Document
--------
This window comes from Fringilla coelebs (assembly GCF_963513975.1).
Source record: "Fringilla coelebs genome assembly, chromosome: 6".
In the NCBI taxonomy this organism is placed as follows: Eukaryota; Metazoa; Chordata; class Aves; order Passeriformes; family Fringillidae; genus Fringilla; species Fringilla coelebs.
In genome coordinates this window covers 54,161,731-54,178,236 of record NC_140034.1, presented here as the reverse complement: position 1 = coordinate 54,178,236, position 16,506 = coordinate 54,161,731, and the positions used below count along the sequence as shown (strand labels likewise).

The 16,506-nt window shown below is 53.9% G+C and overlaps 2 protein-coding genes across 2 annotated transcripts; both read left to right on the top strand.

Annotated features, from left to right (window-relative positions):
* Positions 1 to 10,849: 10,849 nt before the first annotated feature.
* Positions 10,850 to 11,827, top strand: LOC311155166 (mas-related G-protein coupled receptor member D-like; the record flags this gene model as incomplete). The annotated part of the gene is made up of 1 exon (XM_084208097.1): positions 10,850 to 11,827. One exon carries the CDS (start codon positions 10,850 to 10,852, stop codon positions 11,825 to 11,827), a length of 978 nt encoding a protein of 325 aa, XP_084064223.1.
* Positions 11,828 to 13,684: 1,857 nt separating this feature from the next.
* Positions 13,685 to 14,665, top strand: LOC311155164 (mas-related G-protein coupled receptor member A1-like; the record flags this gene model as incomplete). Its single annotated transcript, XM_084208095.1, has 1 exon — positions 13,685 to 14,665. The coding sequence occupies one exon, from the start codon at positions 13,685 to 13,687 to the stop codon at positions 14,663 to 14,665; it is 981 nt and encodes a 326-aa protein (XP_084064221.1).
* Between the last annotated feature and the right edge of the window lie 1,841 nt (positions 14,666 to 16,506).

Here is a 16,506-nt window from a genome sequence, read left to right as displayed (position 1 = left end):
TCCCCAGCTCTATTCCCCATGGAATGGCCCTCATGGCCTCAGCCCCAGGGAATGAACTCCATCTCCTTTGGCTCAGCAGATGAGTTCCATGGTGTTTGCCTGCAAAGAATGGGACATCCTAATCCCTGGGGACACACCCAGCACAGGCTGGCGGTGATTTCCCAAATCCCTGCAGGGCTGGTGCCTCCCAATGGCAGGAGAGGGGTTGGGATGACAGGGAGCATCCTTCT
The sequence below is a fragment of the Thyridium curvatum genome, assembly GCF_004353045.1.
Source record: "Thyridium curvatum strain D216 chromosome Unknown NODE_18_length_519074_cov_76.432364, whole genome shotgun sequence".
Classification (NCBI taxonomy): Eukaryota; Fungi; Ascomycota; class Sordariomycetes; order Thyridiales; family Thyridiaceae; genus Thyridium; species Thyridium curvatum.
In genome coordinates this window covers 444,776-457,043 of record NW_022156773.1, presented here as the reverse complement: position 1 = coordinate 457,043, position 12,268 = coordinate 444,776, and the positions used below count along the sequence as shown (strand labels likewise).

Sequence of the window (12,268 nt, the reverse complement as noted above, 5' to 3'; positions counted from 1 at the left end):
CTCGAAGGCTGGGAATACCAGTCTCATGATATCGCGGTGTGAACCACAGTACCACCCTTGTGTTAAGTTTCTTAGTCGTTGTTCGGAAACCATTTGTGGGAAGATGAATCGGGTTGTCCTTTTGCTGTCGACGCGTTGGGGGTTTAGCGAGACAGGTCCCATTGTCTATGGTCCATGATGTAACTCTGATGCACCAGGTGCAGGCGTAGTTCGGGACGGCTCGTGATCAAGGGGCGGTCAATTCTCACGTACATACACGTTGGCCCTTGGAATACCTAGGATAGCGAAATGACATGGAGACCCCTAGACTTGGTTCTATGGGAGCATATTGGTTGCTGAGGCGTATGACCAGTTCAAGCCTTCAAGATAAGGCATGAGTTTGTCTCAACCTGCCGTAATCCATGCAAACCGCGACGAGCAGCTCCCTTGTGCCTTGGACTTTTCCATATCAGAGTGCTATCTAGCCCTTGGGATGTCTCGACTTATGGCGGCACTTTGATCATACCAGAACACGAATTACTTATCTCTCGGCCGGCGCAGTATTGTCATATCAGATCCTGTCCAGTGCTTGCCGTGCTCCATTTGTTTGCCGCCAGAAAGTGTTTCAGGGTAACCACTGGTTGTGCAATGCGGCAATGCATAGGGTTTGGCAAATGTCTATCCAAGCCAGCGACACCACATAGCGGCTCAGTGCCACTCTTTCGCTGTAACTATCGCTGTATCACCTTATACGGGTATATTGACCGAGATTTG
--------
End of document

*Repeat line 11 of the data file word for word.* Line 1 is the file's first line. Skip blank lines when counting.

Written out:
* Between the last annotated feature and the right edge of the window lie 1,841 nt (positions 14,666 to 16,506).